Cultural Diversity And Free Trade The Case Of The Eu-Canada Agreement

CETA goes beyond traditional approaches to trade liberalization. It extends the scope to non-tariff barriers such as standards, procedures and rules. It also covers areas such as public procurement and intellectual property. Discover new ways to expand your international presence. Canada`s broad (and growing) trade network provides Canadian businesses with preferential access to various markets around the world. On this page, you will find out about Canada`s Free Trade Agreements (FTAs), Foreign Investment Promotion and Protection Agreements (FIPA), Plurilateral Agreements and World Trade Organization (WTO) agreements. Note: The texts of the Treaty on this page are for information purposes only; The official texts of the treaty are published in Canada`s Treaty Series. Use the drop-down menu to search for agreements by group of countries, by type of agreement, or by state. Or use the filter option to search for keywords. Culture is treated asymmetrically in CETA.

Canada has a total exception for cultural industries[2], while the EU limits its exclusion to audiovisual services. This asymmetry is the result of tensions between those who prefer a general exception for culture, mainly French and Canadian actors, and the EU`s preference for a targeted approach. In the end, it was the later that prevailed. A “negative lists” approach covers all sectors except “negative lists”, with the exception of “negative lists”. CETA grants waivers to five separate chapters; Subsidies, investments, cross-border trade in services, domestic regulation and government procurement (see table below for a detailed analysis). Learn more about Canada`s trade and investment agreements: types of contracts and how trade and investment agreements are gradually evolving. Canada and the EU are both signatories to the UNESCO Convention on the Protection and Promotion of the Diversity of Cultural Expressions, of which Canada and France have been the main promoters[1]. This is expressly recognised in the preamble to the agreement. Concretely, the signatories set out the “right to preserve, develop and implement their cultural policies and to support their cultural industries in order to enhance the diversity of cultural expressions and preserve their cultural identity (including the use of regulatory measures and financial support)”. Accordingly, future legal interpretations of CETA should be made in the light of the spirit of the UNESCO Declaration.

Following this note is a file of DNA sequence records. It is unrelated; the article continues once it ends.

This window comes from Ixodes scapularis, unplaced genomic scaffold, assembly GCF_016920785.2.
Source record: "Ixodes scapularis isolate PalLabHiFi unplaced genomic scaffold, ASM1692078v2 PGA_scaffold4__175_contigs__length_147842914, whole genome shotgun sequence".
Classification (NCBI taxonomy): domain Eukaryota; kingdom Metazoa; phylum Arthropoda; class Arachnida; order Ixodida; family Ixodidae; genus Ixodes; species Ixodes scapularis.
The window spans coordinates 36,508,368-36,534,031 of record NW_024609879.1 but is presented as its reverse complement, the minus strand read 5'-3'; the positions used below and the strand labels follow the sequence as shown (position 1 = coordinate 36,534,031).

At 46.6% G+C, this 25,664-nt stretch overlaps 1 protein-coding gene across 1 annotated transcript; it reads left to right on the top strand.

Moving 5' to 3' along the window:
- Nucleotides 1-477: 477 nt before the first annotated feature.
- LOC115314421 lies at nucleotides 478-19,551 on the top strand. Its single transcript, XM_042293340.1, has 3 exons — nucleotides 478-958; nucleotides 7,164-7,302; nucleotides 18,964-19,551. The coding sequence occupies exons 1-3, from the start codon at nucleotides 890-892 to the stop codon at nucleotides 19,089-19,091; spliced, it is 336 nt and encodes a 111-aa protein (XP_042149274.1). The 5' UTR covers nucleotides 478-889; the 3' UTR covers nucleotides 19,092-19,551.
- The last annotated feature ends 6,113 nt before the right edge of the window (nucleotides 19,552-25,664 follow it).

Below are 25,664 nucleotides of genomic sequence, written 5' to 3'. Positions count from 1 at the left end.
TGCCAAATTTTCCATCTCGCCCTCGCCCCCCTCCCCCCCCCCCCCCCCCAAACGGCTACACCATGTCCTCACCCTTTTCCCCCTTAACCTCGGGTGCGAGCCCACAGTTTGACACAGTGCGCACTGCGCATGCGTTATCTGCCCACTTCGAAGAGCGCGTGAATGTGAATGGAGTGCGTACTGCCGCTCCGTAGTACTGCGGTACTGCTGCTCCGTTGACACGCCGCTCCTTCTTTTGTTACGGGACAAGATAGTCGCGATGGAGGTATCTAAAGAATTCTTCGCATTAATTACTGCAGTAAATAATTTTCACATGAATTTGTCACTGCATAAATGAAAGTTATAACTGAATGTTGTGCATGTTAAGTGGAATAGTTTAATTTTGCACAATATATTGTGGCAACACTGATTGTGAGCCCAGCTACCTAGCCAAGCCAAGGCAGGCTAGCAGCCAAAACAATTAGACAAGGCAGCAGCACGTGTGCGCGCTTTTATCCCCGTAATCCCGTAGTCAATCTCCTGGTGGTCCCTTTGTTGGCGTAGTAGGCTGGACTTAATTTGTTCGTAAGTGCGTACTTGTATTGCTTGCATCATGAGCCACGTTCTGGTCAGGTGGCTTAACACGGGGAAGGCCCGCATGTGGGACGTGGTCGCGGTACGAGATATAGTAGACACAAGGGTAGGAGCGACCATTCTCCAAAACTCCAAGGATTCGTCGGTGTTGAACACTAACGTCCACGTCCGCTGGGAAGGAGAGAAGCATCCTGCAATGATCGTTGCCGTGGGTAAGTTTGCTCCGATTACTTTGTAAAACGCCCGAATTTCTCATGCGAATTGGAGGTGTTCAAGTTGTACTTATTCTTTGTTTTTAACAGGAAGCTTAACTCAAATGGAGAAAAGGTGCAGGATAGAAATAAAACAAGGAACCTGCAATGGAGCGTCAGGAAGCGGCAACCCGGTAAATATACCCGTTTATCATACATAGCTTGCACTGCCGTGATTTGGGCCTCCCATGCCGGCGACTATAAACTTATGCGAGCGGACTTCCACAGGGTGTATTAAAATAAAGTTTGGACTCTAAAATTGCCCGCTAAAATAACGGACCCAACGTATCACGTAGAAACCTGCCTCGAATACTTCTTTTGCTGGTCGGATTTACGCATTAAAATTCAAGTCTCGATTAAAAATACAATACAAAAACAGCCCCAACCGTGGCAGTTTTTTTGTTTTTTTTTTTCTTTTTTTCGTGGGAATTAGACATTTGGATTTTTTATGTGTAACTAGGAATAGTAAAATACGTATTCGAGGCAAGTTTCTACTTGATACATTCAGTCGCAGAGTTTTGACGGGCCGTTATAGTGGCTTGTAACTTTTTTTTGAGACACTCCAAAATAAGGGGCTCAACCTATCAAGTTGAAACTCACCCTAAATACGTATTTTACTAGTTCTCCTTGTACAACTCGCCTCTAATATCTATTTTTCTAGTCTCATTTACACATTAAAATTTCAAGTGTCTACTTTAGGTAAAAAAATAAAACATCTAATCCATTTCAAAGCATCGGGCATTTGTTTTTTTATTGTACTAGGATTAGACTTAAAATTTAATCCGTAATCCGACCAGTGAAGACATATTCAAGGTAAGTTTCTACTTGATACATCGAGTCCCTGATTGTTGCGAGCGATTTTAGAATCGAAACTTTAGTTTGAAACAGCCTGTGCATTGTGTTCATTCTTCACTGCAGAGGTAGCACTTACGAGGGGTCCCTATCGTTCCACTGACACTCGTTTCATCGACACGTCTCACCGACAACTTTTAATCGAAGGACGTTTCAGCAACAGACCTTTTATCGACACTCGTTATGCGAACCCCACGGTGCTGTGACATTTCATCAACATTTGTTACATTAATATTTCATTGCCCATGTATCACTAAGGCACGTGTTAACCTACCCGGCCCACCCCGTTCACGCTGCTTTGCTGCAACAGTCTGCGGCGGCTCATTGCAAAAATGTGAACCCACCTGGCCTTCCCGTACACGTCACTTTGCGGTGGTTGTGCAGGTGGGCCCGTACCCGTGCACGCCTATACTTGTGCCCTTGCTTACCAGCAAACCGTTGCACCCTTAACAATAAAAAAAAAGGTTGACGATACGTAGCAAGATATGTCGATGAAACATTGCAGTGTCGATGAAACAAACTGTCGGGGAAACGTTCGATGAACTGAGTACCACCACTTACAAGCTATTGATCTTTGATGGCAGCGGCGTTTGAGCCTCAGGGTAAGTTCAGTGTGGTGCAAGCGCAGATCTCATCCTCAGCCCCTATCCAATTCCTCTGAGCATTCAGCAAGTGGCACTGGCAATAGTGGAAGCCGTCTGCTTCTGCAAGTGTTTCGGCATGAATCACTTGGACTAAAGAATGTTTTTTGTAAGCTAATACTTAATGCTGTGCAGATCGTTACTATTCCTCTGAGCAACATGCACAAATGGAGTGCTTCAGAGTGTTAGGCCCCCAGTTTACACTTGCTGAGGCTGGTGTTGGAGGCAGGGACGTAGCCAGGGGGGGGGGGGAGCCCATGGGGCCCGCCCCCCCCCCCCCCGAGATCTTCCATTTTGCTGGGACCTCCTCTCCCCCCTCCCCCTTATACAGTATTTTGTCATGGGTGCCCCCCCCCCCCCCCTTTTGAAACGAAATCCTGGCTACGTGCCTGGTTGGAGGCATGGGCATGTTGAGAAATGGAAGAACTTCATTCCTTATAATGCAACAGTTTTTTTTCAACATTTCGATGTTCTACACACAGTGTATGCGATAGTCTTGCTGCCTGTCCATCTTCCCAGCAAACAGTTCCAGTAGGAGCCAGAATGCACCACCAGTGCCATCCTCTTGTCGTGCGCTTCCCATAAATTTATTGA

The jurisprudence of the World Trade Organization (WTO) shows that preambles are charged. However, they are not binding and, therefore, the preamble does not replace a total exclusion of culture. The EU and Canada signed the Comprehensive Economic and Trade Agreement (CETA) on 30 October 2016. It will only enter into force after ratification by 38 national and regional parliaments. In this context, we examine the implications of CETA for culture. The most controversial aspect of CETA is investor-state dispute settlement (ISDS). It would allow foreign companies to bypass domestic courts and seek redress if their investments are affected by state measures. In October 2017, the Belgian Walloon region refused the Belgian government to approve the signing of the agreement.

Wallonia has negotiated, in addition to the joint interpretative instrument (the IPI is agreed with Canada), an intra-European declaration paving the way for the signing of CETA. These documents illustrate areas of concern such as ISDS. However, the clarifications are considered insufficient by civil society organizations. In addition to the internal declaration, 38 other non-binding declarations were submitted by Member States and EU institutions. . . .